Sharpening Your Blade

A small departure from guns and gun rights today…

I grew up with a knife in my pocket.  In small-town East Tennessee in the 60′s and 70′s, it was standard equipment for a man, and any boy who aspired to be a man.  My father taught me early in life how to use a blade safely, and as soon as I could show him I understood, I was allowed a pocketknife of my own.  I figure I was probably about eight years old at the time, and pretty much every day since then, I have had a knife on my person.  (Yes, even at school.)


Ground Rules: Safety Guidelines for Knife Sharpening

I learned a lot about knives and their care in Boy Scouts…Be Prepared.


The other thing Dad taught me was the importance of keeping a knife sharp.  A dull blade is harder to work through whatever you’re cutting, increasing the likelihood of slipping and slicing yourself.  So along with knife ownership came knife maintenance, and the ritual of knife sharpening.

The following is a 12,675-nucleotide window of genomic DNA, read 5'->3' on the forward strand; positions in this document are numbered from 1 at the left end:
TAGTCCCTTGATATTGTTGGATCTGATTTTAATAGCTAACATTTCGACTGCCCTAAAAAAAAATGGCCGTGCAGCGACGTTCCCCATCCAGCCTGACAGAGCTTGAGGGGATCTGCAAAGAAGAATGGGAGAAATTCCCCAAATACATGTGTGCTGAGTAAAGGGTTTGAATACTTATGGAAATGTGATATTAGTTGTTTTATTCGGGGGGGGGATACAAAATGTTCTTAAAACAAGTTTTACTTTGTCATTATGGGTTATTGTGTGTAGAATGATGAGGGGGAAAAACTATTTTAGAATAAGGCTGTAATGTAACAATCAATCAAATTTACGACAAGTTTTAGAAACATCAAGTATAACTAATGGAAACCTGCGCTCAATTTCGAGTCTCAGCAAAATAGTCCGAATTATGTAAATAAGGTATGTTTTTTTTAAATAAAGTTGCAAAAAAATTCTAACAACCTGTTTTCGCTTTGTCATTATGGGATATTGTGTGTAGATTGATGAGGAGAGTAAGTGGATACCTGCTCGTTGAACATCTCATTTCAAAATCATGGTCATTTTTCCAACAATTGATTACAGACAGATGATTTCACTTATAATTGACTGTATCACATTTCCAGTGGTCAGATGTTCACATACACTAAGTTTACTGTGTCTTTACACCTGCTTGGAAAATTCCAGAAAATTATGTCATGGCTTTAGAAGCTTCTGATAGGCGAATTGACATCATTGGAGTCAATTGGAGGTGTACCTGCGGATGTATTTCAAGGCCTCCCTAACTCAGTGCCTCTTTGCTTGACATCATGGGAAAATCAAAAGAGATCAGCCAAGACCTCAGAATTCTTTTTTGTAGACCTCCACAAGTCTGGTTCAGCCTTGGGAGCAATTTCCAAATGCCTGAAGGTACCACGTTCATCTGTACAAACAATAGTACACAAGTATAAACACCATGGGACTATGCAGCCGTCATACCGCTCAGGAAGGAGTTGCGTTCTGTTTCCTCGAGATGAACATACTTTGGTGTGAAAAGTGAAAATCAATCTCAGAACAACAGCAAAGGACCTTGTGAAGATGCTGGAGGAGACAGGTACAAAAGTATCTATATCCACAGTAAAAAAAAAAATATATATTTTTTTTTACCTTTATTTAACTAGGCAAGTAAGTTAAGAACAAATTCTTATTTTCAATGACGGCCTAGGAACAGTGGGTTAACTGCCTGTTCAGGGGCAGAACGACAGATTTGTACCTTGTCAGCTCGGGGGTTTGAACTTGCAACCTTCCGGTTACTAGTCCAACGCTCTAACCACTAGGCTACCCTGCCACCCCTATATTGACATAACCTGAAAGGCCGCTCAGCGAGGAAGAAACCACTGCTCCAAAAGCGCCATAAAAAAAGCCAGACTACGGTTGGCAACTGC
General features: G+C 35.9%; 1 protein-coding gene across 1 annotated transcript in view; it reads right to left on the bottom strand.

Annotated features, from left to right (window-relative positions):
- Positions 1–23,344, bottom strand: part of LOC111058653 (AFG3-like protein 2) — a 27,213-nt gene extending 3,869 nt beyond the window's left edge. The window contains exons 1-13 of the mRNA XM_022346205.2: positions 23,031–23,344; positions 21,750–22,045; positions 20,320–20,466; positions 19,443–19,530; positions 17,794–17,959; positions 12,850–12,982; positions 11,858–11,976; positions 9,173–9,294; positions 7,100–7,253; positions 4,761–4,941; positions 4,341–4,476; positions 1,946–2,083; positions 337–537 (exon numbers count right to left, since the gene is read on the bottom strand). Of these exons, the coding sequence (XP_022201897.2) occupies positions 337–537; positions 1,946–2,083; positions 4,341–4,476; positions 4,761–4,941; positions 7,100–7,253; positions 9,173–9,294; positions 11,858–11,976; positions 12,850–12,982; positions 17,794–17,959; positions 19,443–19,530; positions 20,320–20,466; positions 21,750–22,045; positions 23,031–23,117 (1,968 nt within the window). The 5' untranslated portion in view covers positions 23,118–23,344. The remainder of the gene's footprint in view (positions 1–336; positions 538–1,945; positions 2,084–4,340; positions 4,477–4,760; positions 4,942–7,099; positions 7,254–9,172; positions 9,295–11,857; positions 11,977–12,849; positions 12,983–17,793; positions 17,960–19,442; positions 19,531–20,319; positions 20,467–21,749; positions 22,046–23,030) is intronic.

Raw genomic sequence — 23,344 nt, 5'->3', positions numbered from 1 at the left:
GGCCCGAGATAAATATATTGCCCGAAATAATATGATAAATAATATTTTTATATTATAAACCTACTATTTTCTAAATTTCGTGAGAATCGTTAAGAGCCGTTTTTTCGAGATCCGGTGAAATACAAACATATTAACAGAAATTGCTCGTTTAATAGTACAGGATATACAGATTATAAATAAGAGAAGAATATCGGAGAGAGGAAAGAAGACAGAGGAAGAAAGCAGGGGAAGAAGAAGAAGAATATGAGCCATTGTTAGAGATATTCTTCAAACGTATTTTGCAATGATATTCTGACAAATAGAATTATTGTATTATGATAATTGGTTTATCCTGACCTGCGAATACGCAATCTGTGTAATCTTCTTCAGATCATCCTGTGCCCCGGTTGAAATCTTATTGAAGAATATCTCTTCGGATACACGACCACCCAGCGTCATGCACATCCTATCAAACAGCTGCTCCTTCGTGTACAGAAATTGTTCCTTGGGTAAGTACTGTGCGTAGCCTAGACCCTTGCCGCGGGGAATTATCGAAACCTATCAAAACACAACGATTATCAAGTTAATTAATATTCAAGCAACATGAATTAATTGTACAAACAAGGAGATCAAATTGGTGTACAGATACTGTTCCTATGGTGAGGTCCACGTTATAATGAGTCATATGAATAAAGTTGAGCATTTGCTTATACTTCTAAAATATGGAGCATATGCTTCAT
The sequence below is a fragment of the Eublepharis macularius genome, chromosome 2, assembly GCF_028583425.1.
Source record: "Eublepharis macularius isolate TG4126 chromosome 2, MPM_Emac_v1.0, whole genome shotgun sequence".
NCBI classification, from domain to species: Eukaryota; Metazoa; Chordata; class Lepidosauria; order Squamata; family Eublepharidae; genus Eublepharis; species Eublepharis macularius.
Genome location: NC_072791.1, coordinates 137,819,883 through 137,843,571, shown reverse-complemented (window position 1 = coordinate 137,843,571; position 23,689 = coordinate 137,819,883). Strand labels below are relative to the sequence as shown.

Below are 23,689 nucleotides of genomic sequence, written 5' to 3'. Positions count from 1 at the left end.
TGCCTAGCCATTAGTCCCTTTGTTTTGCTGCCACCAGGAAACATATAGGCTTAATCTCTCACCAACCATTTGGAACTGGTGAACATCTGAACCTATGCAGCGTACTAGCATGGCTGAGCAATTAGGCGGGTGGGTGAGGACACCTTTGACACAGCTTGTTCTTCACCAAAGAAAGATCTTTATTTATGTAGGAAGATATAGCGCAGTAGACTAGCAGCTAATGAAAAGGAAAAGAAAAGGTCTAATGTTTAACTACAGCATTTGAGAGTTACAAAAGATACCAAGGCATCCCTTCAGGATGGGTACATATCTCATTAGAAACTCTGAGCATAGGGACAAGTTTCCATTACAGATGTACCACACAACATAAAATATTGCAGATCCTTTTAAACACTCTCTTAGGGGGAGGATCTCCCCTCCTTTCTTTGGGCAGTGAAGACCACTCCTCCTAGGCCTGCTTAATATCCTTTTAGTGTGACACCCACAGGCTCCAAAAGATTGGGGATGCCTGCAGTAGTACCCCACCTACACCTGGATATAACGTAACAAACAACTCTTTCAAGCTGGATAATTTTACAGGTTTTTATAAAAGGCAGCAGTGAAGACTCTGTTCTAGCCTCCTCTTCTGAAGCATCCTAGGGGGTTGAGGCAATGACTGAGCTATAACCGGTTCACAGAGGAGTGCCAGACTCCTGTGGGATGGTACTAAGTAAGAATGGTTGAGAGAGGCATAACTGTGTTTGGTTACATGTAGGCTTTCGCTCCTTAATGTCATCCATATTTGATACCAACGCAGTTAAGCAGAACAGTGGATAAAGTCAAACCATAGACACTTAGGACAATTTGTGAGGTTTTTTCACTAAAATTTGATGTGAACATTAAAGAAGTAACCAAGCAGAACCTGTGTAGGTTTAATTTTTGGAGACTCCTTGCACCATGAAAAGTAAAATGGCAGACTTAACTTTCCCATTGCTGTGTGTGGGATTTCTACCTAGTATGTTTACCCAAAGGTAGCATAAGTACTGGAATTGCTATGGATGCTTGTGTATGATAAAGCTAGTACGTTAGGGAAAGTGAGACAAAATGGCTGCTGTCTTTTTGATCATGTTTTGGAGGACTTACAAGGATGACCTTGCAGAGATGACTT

I don’t really consider it a chore, either.  I enjoy the process of getting out the stones…unwrapping them from the piece of linen bedsheet that is probably as old as I am.  Oiling the big Arkansas stone for the first stage of the process…first, a spray of WD-40, and then using my finger to spread it thoroughly across the surface.  Cleaning the blade a little with the WD-40 remaining on my finger, and then setting it against the stone for the first pass.  The angle has to be just right, you know.  After over 40 years of practice, I can eyeball it now.  It’s perfect.